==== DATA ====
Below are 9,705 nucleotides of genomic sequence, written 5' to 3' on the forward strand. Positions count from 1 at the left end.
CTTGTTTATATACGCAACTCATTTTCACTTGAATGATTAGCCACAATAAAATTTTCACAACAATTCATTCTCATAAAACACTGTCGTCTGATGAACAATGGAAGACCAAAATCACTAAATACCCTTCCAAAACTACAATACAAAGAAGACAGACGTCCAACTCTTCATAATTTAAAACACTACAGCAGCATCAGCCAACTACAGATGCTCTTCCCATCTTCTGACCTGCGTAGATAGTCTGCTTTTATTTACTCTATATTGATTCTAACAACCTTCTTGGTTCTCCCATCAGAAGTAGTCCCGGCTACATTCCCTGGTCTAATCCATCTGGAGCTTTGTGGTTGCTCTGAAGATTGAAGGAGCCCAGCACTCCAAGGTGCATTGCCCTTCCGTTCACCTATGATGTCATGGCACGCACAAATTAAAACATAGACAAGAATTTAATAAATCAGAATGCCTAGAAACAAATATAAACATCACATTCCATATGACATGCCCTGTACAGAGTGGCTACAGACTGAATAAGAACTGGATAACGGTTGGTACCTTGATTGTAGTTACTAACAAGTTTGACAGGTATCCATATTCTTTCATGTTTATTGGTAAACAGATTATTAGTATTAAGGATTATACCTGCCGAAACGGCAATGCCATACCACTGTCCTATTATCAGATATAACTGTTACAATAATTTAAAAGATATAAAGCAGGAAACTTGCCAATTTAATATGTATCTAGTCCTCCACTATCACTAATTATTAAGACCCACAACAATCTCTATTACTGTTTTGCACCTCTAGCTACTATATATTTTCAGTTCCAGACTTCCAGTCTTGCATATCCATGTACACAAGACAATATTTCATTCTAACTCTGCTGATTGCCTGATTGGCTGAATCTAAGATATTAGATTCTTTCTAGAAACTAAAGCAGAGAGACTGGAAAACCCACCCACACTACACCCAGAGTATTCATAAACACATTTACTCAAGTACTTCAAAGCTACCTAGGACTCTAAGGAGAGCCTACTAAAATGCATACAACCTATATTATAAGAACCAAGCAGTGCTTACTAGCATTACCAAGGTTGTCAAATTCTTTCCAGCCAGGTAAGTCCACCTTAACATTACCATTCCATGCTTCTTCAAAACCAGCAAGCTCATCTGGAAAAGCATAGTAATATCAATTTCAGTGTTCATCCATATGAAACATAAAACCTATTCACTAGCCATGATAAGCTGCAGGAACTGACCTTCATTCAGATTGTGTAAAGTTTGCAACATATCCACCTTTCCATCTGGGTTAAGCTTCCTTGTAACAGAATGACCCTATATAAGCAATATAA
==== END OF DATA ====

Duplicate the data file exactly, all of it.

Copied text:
Below are 9,705 nucleotides of genomic sequence, written 5' to 3' on the forward strand. Positions count from 1 at the left end.
CTTGTTTATATACGCAACTCATTTTCACTTGAATGATTAGCCACAATAAAATTTTCACAACAATTCATTCTCATAAAACACTGTCGTCTGATGAACAATGGAAGACCAAAATCACTAAATACCCTTCCAAAACTACAATACAAAGAAGACAGACGTCCAACTCTTCATAATTTAAAACACTACAGCAGCATCAGCCAACTACAGATGCTCTTCCCATCTTCTGACCTGCGTAGATAGTCTGCTTTTATTTACTCTATATTGATTCTAACAACCTTCTTGGTTCTCCCATCAGAAGTAGTCCCGGCTACATTCCCTGGTCTAATCCATCTGGAGCTTTGTGGTTGCTCTGAAGATTGAAGGAGCCCAGCACTCCAAGGTGCATTGCCCTTCCGTTCACCTATGATGTCATGGCACGCACAAATTAAAACATAGACAAGAATTTAATAAATCAGAATGCCTAGAAACAAATATAAACATCACATTCCATATGACATGCCCTGTACAGAGTGGCTACAGACTGAATAAGAACTGGATAACGGTTGGTACCTTGATTGTAGTTACTAACAAGTTTGACAGGTATCCATATTCTTTCATGTTTATTGGTAAACAGATTATTAGTATTAAGGATTATACCTGCCGAAACGGCAATGCCATACCACTGTCCTATTATCAGATATAACTGTTACAATAATTTAAAAGATATAAAGCAGGAAACTTGCCAATTTAATATGTATCTAGTCCTCCACTATCACTAATTATTAAGACCCACAACAATCTCTATTACTGTTTTGCACCTCTAGCTACTATATATTTTCAGTTCCAGACTTCCAGTCTTGCATATCCATGTACACAAGACAATATTTCATTCTAACTCTGCTGATTGCCTGATTGGCTGAATCTAAGATATTAGATTCTTTCTAGAAACTAAAGCAGAGAGACTGGAAAACCCACCCACACTACACCCAGAGTATTCATAAACACATTTACTCAAGTACTTCAAAGCTACCTAGGACTCTAAGGAGAGCCTACTAAAATGCATACAACCTATATTATAAGAACCAAGCAGTGCTTACTAGCATTACCAAGGTTGTCAAATTCTTTCCAGCCAGGTAAGTCCACCTTAACATTACCATTCCATGCTTCTTCAAAACCAGCAAGCTCATCTGGAAAAGCATAGTAATATCAATTTCAGTGTTCATCCATATGAAACATAAAACCTATTCACTAGCCATGATAAGCTGCAGGAACTGACCTTCATTCAGATTGTGTAAAGTTTGCAACATATCCACCTTTCCATCTGGGTTAAGCTTCCTTGTAACAGAATGACCCTATATAAGCAATATAA